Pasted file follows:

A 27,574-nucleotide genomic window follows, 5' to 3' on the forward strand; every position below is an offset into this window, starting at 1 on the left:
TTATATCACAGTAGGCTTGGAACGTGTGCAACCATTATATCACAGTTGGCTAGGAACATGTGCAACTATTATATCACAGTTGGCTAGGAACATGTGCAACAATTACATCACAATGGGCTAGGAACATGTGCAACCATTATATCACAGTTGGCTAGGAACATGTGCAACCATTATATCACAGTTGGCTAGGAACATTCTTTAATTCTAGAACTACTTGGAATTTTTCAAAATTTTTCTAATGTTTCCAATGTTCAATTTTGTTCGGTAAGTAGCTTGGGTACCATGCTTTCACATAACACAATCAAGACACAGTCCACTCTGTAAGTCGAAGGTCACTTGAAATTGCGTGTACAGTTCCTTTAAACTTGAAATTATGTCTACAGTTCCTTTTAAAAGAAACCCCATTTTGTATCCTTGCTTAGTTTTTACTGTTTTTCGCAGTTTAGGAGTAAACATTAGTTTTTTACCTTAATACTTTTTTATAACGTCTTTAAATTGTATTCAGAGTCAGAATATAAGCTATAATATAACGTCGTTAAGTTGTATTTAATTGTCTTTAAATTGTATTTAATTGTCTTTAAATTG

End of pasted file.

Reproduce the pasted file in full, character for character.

A 27,574-nucleotide genomic window follows, 5' to 3' on the forward strand; every position below is an offset into this window, starting at 1 on the left:
TTATATCACAGTAGGCTTGGAACGTGTGCAACCATTATATCACAGTTGGCTAGGAACATGTGCAACTATTATATCACAGTTGGCTAGGAACATGTGCAACAATTACATCACAATGGGCTAGGAACATGTGCAACCATTATATCACAGTTGGCTAGGAACATGTGCAACCATTATATCACAGTTGGCTAGGAACATTCTTTAATTCTAGAACTACTTGGAATTTTTCAAAATTTTTCTAATGTTTCCAATGTTCAATTTTGTTCGGTAAGTAGCTTGGGTACCATGCTTTCACATAACACAATCAAGACACAGTCCACTCTGTAAGTCGAAGGTCACTTGAAATTGCGTGTACAGTTCCTTTAAACTTGAAATTATGTCTACAGTTCCTTTTAAAAGAAACCCCATTTTGTATCCTTGCTTAGTTTTTACTGTTTTTCGCAGTTTAGGAGTAAACATTAGTTTTTTACCTTAATACTTTTTTATAACGTCTTTAAATTGTATTCAGAGTCAGAATATAAGCTATAATATAACGTCGTTAAGTTGTATTTAATTGTCTTTAAATTGTATTTAATTGTCTTTAAATTG